Based on user feedback, the EBSCO eBooks team hypothesizes that this is one of the more significant factors driving users to the PDF version when available. The preference for PDF is clear in our usage data:
users access PDF five times more often than EPUB, even though 57% of all EBSCO eBooks have an EPUB version available, and 77% of front-list ebooks have an EPUB version available.
We conclude that it’s not a lack of access to an EPUB version driving the high usage of PDF.
Ultimately, this inclination toward PDF does users a great disservice because EPUBs offer much flexibility to readers, as outlined in this DAISY white paper: users can easily modify the font size and style, background color, spacing, and layout of an EPUB-formatted ebook. Additionally, because EPUB is HTML-based, the text is always available to assistive technologies like screen readers and text-to-speech tools, the content responds to the user’s device type and screen size, and the robust linking and wayfinding elements make reading much easier for users with accessibility needs than a PDF-formatted ebook.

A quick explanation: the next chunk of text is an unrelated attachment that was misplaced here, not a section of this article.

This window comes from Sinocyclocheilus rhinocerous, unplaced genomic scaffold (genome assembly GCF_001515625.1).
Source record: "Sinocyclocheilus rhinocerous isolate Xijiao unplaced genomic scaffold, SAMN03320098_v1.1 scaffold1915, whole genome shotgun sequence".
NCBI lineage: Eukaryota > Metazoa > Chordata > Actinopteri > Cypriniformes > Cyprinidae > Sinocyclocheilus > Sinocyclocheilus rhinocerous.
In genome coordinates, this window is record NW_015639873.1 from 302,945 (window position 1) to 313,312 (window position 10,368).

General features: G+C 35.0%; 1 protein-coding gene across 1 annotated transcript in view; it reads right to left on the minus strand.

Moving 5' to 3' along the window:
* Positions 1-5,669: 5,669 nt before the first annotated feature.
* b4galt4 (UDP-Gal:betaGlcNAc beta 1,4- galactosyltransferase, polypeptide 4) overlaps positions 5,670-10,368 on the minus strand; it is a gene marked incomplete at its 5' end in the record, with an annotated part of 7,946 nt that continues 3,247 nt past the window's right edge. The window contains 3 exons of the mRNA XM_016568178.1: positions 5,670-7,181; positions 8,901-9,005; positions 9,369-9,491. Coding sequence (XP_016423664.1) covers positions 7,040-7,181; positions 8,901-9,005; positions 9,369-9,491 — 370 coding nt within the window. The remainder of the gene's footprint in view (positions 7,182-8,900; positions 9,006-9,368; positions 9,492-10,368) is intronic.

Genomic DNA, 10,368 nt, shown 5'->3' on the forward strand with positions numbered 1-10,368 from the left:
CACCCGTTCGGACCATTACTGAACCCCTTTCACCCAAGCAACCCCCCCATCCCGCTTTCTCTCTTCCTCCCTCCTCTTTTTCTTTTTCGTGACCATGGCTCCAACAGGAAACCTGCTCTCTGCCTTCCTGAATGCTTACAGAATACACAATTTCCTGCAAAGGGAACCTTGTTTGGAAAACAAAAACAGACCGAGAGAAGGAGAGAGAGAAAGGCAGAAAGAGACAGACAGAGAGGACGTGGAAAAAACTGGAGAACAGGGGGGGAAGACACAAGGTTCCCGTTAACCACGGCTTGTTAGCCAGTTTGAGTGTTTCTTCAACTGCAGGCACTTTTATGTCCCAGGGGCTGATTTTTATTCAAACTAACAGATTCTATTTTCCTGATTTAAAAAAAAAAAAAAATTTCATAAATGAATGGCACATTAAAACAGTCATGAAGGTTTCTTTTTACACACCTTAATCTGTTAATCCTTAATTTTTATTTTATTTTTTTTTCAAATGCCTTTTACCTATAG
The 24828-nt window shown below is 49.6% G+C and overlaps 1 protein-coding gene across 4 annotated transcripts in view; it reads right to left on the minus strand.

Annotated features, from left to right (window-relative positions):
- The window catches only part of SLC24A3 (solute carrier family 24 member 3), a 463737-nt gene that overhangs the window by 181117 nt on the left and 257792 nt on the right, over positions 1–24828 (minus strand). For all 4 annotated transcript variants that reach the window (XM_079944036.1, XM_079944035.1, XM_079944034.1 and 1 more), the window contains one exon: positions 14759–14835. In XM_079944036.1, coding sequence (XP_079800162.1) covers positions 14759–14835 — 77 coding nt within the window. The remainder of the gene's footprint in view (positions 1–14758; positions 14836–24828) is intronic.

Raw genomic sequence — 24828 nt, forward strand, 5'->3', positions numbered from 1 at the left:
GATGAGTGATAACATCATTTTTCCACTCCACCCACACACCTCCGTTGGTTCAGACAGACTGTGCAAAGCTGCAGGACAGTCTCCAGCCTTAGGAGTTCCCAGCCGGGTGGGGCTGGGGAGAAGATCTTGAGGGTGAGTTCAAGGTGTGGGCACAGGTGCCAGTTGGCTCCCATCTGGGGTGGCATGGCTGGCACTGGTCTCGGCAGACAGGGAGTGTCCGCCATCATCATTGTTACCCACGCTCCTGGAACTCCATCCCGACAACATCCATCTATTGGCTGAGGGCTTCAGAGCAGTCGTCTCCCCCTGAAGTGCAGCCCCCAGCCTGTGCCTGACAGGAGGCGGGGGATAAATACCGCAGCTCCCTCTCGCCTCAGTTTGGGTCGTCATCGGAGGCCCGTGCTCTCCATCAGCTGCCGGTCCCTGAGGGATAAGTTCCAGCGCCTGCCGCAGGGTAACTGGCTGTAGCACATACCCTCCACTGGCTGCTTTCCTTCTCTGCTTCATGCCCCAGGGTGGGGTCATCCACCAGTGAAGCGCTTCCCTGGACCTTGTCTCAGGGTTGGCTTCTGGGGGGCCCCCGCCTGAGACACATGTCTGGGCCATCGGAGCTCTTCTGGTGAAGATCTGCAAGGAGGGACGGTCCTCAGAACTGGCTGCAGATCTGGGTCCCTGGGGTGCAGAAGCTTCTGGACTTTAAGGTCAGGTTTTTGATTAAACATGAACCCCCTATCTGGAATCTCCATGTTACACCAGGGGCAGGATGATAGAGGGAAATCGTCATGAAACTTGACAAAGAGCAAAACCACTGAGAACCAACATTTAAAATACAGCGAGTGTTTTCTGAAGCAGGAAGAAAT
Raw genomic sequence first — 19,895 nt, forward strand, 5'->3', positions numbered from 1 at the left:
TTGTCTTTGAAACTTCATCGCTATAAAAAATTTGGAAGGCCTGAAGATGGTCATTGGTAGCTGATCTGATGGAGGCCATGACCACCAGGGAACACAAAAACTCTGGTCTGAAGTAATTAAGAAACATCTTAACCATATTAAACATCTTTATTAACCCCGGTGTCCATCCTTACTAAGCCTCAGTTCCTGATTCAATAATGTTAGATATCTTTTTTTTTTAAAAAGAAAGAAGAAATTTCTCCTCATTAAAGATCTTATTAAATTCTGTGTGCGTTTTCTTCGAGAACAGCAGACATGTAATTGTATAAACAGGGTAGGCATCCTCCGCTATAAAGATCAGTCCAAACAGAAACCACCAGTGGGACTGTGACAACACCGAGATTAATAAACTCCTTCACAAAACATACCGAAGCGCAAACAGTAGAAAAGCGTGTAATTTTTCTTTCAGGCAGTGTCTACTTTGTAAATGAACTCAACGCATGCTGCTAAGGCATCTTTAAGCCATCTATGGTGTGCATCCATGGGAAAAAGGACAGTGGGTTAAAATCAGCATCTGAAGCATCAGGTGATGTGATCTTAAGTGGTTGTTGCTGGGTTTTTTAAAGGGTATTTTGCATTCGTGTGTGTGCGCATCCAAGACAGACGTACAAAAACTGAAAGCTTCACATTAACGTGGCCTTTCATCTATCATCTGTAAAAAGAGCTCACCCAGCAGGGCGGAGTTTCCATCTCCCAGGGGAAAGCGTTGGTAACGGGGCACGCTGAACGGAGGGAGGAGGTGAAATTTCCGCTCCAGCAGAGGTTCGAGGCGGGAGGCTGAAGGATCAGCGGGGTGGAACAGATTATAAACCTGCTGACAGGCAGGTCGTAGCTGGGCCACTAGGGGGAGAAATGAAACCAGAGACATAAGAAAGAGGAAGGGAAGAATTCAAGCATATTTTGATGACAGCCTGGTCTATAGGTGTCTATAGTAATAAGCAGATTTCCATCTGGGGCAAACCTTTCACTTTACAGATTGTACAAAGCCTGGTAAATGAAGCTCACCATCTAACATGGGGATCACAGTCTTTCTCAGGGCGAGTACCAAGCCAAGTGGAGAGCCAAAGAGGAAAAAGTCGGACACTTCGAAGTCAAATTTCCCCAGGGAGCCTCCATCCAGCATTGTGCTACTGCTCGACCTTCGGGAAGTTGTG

Prevalence of Publisher-Supplied Page Numbers in EPUB
It is true that EPUB-formatted ebooks can (and often do) include page numbers from the publisher, making them as reliable as the PDF or print version (the EPUB specification outlines how to do this). When provided by the publisher, we display those page numbers in the EBSCO eBooks online reader to support wayfinding and generating accurate and reproducible citations.
Accessibility experts like DAISY provide robust guidance on different ways for publishers to insert page numbers into their EPUBs such as: